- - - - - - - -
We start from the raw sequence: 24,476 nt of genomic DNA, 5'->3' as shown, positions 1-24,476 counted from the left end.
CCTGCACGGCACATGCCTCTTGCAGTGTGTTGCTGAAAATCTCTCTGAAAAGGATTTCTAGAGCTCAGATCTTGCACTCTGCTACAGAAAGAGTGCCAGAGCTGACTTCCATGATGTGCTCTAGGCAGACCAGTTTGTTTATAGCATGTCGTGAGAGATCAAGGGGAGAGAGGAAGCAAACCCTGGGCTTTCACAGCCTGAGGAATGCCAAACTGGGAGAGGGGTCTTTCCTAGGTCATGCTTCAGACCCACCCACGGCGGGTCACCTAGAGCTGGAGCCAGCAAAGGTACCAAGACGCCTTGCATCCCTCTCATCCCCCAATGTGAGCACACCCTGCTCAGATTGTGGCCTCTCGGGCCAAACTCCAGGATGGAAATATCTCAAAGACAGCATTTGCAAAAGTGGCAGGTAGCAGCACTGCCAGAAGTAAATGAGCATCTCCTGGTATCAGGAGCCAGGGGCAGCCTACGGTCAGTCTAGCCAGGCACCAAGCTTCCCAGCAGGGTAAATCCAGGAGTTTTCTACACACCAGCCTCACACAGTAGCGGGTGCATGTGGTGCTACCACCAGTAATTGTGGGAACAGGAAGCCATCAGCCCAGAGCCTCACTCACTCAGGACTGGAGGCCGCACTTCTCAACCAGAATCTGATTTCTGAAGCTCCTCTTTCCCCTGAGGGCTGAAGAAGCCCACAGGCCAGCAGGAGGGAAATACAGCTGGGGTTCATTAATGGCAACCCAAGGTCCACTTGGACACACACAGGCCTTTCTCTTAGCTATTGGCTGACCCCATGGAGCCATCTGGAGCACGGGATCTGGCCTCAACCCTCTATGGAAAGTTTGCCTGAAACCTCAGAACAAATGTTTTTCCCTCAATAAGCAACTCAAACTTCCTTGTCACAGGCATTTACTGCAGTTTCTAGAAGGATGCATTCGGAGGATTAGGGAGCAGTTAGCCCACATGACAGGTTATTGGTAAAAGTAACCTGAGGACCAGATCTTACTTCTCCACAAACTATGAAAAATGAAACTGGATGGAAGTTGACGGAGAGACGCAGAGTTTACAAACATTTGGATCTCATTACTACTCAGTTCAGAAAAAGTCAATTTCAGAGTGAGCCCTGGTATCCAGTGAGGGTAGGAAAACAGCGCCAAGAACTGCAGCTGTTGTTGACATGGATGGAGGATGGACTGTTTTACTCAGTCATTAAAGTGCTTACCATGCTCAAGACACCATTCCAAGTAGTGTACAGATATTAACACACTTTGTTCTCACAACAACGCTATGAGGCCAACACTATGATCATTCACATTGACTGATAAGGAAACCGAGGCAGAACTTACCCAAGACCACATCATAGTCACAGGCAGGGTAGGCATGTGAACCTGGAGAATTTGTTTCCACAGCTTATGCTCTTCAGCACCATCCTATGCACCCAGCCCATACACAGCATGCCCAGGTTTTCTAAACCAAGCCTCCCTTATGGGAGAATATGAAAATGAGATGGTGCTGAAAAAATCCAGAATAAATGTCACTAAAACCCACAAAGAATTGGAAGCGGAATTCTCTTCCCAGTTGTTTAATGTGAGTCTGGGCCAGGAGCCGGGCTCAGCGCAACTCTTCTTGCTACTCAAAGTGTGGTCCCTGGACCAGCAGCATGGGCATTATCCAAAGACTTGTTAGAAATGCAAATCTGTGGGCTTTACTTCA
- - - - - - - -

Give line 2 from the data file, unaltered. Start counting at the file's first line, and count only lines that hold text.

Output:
CCTGCACGGCACATGCCTCTTGCAGTGTGTTGCTGAAAATCTCTCTGAAAAGGATTTCTAGAGCTCAGATCTTGCACTCTGCTACAGAAAGAGTGCCAGAGCTGACTTCCATGATGTGCTCTAGGCAGACCAGTTTGTTTATAGCATGTCGTGAGAGATCAAGGGGAGAGAGGAAGCAAACCCTGGGCTTTCACAGCCTGAGGAATGCCAAACTGGGAGAGGGGTCTTTCCTAGGTCATGCTTCAGACCCACCCACGGCGGGTCACCTAGAGCTGGAGCCAGCAAAGGTACCAAGACGCCTTGCATCCCTCTCATCCCCCAATGTGAGCACACCCTGCTCAGATTGTGGCCTCTCGGGCCAAACTCCAGGATGGAAATATCTCAAAGACAGCATTTGCAAAAGTGGCAGGTAGCAGCACTGCCAGAAGTAAATGAGCATCTCCTGGTATCAGGAGCCAGGGGCAGCCTACGGTCAGTCTAGCCAGGCACCAAGCTTCCCAGCAGGGTAAATCCAGGAGTTTTCTACACACCAGCCTCACACAGTAGCGGGTGCATGTGGTGCTACCACCAGTAATTGTGGGAACAGGAAGCCATCAGCCCAGAGCCTCACTCACTCAGGACTGGAGGCCGCACTTCTCAACCAGAATCTGATTTCTGAAGCTCCTCTTTCCCCTGAGGGCTGAAGAAGCCCACAGGCCAGCAGGAGGGAAATACAGCTGGGGTTCATTAATGGCAACCCAAGGTCCACTTGGACACACACAGGCCTTTCTCTTAGCTATTGGCTGACCCCATGGAGCCATCTGGAGCACGGGATCTGGCCTCAACCCTCTATGGAAAGTTTGCCTGAAACCTCAGAACAAATGTTTTTCCCTCAATAAGCAACTCAAACTTCCTTGTCACAGGCATTTACTGCAGTTTCTAGAAGGATGCATTCGGAGGATTAGGGAGCAGTTAGCCCACATGACAGGTTATTGGTAAAAGTAACCTGAGGACCAGATCTTACTTCTCCACAAACTATGAAAAATGAAACTGGATGGAAGTTGACGGAGAGACGCAGAGTTTACAAACATTTGGATCTCATTACTACTCAGTTCAGAAAAAGTCAATTTCAGAGTGAGCCCTGGTATCCAGTGAGGGTAGGAAAACAGCGCCAAGAACTGCAGCTGTTGTTGACATGGATGGAGGATGGACTGTTTTACTCAGTCATTAAAGTGCTTACCATGCTCAAGACACCATTCCAAGTAGTGTACAGATATTAACACACTTTGTTCTCACAACAACGCTATGAGGCCAACACTATGATCATTCACATTGACTGATAAGGAAACCGAGGCAGAACTTACCCAAGACCACATCATAGTCACAGGCAGGGTAGGCATGTGAACCTGGAGAATTTGTTTCCACAGCTTATGCTCTTCAGCACCATCCTATGCACCCAGCCCATACACAGCATGCCCAGGTTTTCTAAACCAAGCCTCCCTTATGGGAGAATATGAAAATGAGATGGTGCTGAAAAAATCCAGAATAAATGTCACTAAAACCCACAAAGAATTGGAAGCGGAATTCTCTTCCCAGTTGTTTAATGTGAGTCTGGGCCAGGAGCCGGGCTCAGCGCAACTCTTCTTGCTACTCAAAGTGTGGTCCCTGGACCAGCAGCATGGGCATTATCCAAAGACTTGTTAGAAATGCAAATCTGTGGGCTTTACTTCA